By Peter Maguire
By Charles Lam
By Charles Lam
By Andrew Galvin
By R. Scott Moxley
By Gustavo Arellano
By R. Scott Moxley
By R. Scott Moxley
Oct. 23, 1998 The Internet used to be a kind of reservation where geeks like me could freely engage in debate over who was sexier: Picard or Kirk. Then the World Wide Web glitzed it up, and business moneyed it up, and when the dust cleared, big business, governments worldwide, lawyers and ordinary citizens were locked in a death tussle for control of the Net. This year alone has seen unprecedented attempts to regulate it. States (including California) passed anti-spam laws, anti-tax laws and anti-porn laws. Congress has considered bills on everything from pornography to copyleft law—and passed a fair number of them, many in a last-minute rush earlier this month. Europe is doing battle with the U.S. over how to control the domain-name system. And activist groups all over the political spectrum —from far-left fundie wackos to those Leftist demons, the ACLU—are carving out their pounds of flesh. The geek preserve is no more.Wyn Hilty, "Geeks of the World, Unite! And write!"
Oct. 30, 1998 If, perchance, you like to suffer fools, by all means head to Capo Beach Bar and Grill at midnight on a Friday. The very first thing we heard as we entered was, "Hey, One-Eye!"
For the past several weeks, I've been wearing a pirate's patch over my left eye. It's a very long story that involves insect larvae hatching in my eye socket, lots of green and lavender pus, and either VD or cancer. It's been a Very Bad Week.
Now, the drunk at the bar who addressed me thus wasn't being unfriendly; it was his come-on. And if you've ever been addressed as "Hey, One-Eye," you know how very seductive it is. Then I played pool with a bearded biker guy who was at least 6-foot-6, and he was so drunk that he took someone else's personal cue—and then he threatened to fight the guy who wanted it back. And then I lit a cigarette, and some guy asked me for one—not because he wanted to smoke it, but because that was his come-on. When he put the cigarette in his pocket (I only had a few left), I told him that it's rude to take one for later, and he slurred something about if I could raise his flagpole, he would let me come over. And then the guy who had called me One-Eye crooked his finger at me to come to him, and I was forced to start screaming that I'm not a fucking dog who comes when she's called, and if he wanted to fucking talk to me, he could get off his fat ass and come talk to me like a fucking gentleman!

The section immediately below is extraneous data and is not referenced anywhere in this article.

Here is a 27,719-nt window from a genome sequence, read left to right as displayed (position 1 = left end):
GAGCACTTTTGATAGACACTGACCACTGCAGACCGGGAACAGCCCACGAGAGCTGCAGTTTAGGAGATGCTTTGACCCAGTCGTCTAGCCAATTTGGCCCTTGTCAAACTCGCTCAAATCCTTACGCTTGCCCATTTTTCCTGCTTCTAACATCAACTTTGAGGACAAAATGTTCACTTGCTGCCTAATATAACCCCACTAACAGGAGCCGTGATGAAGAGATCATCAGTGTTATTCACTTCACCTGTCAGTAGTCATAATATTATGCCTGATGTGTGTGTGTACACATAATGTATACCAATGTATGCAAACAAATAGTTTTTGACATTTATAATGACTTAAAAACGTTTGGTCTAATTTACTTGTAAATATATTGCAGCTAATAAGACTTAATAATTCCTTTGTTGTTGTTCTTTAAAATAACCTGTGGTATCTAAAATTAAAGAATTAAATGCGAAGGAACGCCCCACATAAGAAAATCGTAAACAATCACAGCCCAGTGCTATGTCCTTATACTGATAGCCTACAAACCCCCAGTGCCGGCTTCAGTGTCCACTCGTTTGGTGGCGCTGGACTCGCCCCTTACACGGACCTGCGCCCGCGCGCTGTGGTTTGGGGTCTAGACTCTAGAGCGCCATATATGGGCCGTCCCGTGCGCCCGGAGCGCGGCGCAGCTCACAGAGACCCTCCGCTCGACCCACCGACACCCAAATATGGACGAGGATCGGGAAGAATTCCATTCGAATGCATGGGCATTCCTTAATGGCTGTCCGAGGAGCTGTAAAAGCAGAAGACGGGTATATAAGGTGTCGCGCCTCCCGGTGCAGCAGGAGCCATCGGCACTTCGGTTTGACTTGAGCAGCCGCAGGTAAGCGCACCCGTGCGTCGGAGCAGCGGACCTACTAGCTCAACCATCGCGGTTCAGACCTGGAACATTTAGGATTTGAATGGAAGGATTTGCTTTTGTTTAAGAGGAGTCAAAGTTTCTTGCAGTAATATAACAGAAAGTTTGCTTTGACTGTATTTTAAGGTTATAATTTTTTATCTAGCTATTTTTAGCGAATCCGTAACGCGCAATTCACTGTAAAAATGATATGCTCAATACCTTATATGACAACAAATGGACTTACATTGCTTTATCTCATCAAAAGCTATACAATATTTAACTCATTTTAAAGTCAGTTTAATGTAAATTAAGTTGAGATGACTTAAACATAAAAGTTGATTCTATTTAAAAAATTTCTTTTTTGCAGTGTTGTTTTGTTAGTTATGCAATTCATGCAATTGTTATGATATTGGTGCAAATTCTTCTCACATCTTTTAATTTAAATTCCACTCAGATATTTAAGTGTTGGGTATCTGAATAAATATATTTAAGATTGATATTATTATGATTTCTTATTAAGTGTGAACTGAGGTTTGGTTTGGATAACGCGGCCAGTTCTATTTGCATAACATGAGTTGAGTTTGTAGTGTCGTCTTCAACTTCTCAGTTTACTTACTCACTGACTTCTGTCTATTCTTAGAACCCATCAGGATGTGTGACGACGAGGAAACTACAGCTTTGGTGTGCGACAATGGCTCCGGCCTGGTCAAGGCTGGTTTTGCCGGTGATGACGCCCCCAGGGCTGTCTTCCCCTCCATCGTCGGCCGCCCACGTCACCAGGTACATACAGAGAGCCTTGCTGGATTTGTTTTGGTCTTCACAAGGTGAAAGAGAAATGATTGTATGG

Boys, it really, really irks me when you crook your finger at me, and I'd wager that most women feel the same. Remember that the next time you're in a bar or club and think you're Rico Suave. And then two people on a blind date were nuzzling each other and were obviously going to be having sex, which is really unfair because the girl was a plastic bitch who'd been whispering about my beautiful sister all night and the guy was a stuck-up ass, and I don't know why people like that get to have sex when I'm getting positively dusty, like an old maid in a screwball comedy, and goddamn it, don't I deserve some? Baby ain't gettin' no play, children, and I think it may be taking its toll on my justly celebrated good humor, kindliness and gentle wisdom. Maybe if I'd been nicer to the guy who wanted me to raise his flagpole . . .Rebecca Schoenkopf, Commie Girl
Nov. 6, 1998 Twenty-five minutes into his speech (and with GOP chiefs Tom Fuentes and Mike Schroeder angrily trying to get Dornan offstage so that Fong could speak before midnight), Dornan resorted to his forte: character assassination. "We have a serial adulterer representing the 46th [Congressional District]. Did you hear that in the press?" he shouted before walking away from the podium and toward an offstage Reverend Lou Sheldon of the Anaheim-based Traditional Values Coalition.
Kate, one of Dornan's scary daughters, then walked to the edge of the stage, glared at the TV cameras in the back of the ballroom and yelled, "It's not over, Loretta. We're coming after you—bad. Do you hear me?"
The Dornan Family Theater wasn't over. On the other side of the stage, Kate found, of all people to heckle, a Fong supporter. Soon, people were wrestling on the floor. Blood poured. A member of the Dornan clan was hauled off in handcuffs. No arrests were made. But just as tempers were calming, a disheveled, 42-year-old Bob Dornan Jr. showed up, made a derogatory remark about Fong, asked bystanders "to show some class," and then challenged a few fellow Republicans to fistfights. Bob Jr. later described the encounter this way: "I told them, 'Man, you aren't nothing but low-class assholes, so shut up.'"
Next on Team Dornan's assault list was fellow Republican Dana Rohrabacher. "My dad gave you your seat," Bob Jr. told the six-term Huntington Beach congressman. "You and [Congressman Chris] Cox owe everything to my dad. Both of you are gone, buddy. We're going to see you in two years. My brother [Mark] is going to beat you, and even though I'm not educated, I'm going to beat Cox."R. Scott Moxley, "White Trash Disco: Bob Dornan's shameful final hours"